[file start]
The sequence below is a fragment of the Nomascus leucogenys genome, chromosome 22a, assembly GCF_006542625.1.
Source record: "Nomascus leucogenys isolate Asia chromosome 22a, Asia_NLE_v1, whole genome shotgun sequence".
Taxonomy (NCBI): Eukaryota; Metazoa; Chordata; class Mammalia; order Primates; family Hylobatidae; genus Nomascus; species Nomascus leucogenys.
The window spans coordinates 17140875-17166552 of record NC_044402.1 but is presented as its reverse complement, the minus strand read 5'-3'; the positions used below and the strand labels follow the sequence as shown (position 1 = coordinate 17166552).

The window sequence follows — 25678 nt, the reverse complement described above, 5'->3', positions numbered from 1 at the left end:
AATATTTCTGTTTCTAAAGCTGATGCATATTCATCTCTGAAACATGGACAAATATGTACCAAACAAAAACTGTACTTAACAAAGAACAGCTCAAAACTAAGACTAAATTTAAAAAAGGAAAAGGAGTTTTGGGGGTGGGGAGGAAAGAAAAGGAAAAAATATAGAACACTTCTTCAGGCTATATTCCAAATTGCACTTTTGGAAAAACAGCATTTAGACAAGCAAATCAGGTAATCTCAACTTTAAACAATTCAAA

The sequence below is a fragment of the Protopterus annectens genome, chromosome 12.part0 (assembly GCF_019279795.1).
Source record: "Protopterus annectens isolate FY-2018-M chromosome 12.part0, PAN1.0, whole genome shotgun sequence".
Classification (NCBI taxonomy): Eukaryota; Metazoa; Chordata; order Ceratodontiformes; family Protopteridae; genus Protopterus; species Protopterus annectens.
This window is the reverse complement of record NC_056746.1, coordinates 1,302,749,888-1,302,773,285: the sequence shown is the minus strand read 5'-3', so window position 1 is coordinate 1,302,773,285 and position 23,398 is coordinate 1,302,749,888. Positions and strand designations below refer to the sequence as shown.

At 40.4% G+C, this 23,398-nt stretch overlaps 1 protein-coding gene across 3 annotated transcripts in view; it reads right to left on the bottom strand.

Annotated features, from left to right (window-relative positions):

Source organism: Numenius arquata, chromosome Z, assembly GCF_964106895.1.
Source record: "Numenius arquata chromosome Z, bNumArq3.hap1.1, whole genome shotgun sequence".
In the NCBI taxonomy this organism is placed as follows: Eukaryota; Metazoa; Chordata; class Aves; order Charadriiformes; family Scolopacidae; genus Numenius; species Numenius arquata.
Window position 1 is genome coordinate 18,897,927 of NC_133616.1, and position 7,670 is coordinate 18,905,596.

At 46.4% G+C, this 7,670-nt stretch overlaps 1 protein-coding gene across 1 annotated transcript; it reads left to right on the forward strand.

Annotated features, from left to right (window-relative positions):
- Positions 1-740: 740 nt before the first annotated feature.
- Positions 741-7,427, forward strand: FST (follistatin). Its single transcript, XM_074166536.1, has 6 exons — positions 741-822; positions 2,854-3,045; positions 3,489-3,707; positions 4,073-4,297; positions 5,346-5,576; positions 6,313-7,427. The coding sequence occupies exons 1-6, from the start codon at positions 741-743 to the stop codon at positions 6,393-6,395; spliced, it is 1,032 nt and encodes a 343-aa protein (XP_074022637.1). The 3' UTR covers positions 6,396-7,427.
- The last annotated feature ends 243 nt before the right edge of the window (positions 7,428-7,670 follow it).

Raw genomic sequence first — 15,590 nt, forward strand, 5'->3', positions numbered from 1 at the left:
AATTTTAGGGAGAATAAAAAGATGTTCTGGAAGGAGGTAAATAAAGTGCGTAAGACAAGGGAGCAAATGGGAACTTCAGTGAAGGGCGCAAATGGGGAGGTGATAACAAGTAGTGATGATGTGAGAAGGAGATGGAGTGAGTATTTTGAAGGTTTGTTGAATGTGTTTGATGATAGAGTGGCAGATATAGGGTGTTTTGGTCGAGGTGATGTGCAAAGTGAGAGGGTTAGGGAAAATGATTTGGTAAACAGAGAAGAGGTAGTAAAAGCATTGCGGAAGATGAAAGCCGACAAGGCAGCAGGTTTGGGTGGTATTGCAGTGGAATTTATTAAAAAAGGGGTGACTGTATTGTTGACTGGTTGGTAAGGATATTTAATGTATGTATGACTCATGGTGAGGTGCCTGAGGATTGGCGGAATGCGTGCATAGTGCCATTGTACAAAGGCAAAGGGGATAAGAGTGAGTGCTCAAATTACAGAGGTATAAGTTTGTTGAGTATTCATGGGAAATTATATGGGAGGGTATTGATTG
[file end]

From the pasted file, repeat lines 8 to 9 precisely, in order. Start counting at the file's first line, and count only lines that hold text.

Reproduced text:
Source record: "Protopterus annectens isolate FY-2018-M chromosome 12.part0, PAN1.0, whole genome shotgun sequence".
Classification (NCBI taxonomy): Eukaryota; Metazoa; Chordata; order Ceratodontiformes; family Protopteridae; genus Protopterus; species Protopterus annectens.